By Matthew Pennekamp
Much has been made of the fact that after a two year hiatus, a Denisonian will once more walk the corridors of congressional power. Indeed, Robert Dold ’91, a former president of DCGA, inheritor of his family’s pest-control business, and one-time congressman (having lost in the slight Democratic wave of two years prior) has reclaimed the mantle of representation in his suburban Chicago North Shore district. This, in conjunction with the election of Charles Baker, Jr., the father of a recent alum, to the governorship of Massachusetts (see Kristof Oltvai’s article on pg. 1 for more details) might speak to a noticeable pattern: the revival of Denisonians’ interest in the political arena.
With that being said, it would serve us well to examine some of Denison’s past political luminaries.
Tony P. Hall, a Dayton-based alum who served for twenty-four years in the House of Representatives, is one such example. He came to Denison to play football (his profile can still be viewed alongside the images of legendary Big Red athletes in the front hall of Mitchell). Elected to Congress as a Democrat in 1978 after a stint in the Peace Corps and state politics, he spent the duration of his career there focusing on issues of food security and starvation, even going so far as to fast for twenty-two days to bring to light issues of hunger when congressional Republicans were determined to scrap the committee he had cofounded to publicize the problem.
Well-respected on both sides of the aisle, Congressman Hall was nominated by President George W. Bush to serve as U.S. Ambassador to the United Nations Agencies for Food and Agriculture, a bipartisan selection on the president’s part that spoke to the merits of a man who has been nominated for the Nobel Peace Prize on three separate occasions.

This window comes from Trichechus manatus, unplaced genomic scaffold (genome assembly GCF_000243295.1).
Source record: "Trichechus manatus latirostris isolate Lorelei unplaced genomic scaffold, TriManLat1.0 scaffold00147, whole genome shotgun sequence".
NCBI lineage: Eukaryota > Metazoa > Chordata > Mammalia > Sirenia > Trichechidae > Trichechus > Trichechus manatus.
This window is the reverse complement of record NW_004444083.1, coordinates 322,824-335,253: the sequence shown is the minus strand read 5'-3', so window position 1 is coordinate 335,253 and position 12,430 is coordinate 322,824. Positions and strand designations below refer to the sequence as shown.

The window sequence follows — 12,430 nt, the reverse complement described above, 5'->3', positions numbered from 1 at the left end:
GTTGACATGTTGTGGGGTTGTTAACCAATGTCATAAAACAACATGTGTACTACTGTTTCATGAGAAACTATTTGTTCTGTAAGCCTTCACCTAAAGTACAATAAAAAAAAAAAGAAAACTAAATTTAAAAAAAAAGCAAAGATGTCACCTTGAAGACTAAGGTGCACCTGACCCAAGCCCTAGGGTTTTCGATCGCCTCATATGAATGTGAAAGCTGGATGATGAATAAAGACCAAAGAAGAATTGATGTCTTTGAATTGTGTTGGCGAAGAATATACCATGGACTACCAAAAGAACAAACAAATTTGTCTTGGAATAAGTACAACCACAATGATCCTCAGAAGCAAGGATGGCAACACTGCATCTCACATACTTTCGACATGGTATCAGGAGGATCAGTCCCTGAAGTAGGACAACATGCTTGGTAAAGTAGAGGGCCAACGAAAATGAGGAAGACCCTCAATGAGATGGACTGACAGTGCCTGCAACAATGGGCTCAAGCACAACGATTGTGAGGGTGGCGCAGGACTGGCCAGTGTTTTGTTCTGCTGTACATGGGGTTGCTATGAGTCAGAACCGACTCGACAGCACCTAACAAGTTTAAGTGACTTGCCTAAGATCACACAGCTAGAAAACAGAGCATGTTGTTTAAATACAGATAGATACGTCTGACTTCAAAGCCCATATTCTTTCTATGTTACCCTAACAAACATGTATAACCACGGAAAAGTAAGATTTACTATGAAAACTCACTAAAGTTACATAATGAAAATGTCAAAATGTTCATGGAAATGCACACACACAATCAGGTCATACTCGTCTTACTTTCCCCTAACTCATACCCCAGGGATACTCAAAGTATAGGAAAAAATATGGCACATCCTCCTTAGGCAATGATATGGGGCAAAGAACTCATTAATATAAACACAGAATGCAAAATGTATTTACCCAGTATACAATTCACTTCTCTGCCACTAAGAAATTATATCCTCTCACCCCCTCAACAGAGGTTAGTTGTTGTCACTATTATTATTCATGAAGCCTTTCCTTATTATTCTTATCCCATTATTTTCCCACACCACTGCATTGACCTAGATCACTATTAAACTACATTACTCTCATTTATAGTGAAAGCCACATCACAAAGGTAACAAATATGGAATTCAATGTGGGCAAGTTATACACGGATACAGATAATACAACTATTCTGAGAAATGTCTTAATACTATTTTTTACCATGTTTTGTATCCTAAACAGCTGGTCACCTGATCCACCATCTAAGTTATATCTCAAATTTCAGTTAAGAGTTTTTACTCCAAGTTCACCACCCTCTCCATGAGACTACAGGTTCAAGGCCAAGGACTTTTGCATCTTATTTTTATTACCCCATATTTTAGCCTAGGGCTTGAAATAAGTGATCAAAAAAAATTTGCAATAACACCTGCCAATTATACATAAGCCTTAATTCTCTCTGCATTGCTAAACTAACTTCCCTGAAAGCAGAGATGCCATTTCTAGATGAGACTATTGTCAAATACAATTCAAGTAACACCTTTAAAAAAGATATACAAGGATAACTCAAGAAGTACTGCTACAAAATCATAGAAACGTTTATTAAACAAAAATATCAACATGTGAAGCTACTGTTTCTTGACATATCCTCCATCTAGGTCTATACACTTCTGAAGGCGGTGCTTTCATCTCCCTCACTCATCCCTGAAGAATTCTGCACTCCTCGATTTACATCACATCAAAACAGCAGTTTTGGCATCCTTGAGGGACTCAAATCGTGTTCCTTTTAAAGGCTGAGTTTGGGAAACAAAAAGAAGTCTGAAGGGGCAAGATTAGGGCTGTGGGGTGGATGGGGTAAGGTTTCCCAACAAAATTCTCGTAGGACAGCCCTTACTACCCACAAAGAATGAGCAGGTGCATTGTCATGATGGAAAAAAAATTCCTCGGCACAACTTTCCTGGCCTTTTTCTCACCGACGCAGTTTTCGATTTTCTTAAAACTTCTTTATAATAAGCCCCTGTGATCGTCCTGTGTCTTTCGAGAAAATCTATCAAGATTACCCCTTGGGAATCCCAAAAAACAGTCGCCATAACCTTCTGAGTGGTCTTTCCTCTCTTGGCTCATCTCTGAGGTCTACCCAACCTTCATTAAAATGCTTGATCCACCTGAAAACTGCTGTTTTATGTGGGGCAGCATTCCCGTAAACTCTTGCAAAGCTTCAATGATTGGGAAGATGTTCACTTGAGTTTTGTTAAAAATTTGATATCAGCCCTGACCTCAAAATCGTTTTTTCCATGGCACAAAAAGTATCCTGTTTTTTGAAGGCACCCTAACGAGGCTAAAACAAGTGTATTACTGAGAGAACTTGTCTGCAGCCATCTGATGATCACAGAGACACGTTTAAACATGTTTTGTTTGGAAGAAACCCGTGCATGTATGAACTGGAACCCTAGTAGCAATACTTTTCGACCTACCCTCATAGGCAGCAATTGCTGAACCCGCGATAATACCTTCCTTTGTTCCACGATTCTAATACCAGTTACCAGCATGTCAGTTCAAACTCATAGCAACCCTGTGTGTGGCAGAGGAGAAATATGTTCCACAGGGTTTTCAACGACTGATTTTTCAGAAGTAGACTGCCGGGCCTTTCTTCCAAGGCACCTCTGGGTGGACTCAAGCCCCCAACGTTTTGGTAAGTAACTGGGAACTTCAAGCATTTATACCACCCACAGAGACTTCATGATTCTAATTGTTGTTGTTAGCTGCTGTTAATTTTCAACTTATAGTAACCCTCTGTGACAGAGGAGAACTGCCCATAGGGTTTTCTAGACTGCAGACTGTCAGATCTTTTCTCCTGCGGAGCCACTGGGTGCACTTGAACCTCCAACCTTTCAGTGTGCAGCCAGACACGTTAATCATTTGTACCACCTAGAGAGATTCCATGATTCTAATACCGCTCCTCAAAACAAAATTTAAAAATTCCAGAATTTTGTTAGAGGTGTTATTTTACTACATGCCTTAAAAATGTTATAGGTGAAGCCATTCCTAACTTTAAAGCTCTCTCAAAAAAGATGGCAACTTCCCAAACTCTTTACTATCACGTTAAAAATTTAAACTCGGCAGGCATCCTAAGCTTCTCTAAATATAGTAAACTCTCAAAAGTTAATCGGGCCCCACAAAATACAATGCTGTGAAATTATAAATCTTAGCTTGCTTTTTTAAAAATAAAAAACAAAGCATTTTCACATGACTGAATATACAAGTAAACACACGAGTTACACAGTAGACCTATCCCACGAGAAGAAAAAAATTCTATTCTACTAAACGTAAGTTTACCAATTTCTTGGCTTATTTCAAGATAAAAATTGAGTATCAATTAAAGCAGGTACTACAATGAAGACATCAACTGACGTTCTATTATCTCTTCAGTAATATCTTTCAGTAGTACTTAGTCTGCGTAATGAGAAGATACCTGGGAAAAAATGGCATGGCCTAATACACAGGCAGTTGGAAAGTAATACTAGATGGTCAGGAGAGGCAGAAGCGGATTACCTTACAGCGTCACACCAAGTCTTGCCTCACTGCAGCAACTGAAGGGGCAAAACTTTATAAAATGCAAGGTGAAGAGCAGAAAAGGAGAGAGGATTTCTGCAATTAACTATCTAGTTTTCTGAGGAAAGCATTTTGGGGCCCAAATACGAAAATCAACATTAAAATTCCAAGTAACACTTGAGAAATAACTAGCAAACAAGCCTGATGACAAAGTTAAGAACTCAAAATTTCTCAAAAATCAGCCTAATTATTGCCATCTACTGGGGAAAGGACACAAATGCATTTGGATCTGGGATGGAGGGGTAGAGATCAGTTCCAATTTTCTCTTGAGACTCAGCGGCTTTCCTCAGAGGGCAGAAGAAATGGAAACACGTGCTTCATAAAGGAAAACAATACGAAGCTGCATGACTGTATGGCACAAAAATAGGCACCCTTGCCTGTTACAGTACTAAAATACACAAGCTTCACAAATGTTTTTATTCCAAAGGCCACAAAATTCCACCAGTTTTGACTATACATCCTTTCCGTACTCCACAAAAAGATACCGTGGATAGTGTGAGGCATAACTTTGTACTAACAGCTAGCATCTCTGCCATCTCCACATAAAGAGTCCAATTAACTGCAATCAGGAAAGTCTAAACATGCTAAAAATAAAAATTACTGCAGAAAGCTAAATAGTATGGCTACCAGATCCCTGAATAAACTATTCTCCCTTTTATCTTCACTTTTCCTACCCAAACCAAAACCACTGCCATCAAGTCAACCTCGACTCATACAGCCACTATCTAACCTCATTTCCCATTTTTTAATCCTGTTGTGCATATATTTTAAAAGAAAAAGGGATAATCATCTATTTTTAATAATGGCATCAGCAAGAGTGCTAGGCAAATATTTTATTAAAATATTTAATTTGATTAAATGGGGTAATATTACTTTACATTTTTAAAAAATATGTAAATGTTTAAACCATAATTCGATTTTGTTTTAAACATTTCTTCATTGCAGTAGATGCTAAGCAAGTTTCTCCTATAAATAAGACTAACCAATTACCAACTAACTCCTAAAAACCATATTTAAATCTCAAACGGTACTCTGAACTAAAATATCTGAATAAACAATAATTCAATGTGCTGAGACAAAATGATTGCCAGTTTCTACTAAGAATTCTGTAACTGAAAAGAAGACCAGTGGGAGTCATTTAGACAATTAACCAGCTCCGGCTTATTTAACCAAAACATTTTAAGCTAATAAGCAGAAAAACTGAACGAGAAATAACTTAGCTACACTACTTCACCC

Judson Harmon is another famous (or perhaps not-so-famous) name. He was the only Denisonian to serve in a presidential cabinet and was also Grover Cleveland’s attorney general from 1895 to 1897. Hailing from a small town near Cincinnati, Harmon had the double misfortune of attending Denison both as an impoverished teacher’s son and as an able-bodied male at the beginning of the Civil War. Therefore, to help pay for his education at was then still a seminary for would-be Baptist clergymen, Harmon served in a collegiate militia unit designed to help repulse any Confederate raids emerging from Kentucky.
After graduating from Denison and later Cincinnati Law School, Harmon rapidly shimmied up the totem pole of the legal profession, eventually becoming a well-respected judge, attorney general, and later in life, Ohio’s forty-fifth governor.
With the return of Denisonians to office, it is clear that politics is just one of the many professions that Denisonians have made their mark in throughout history.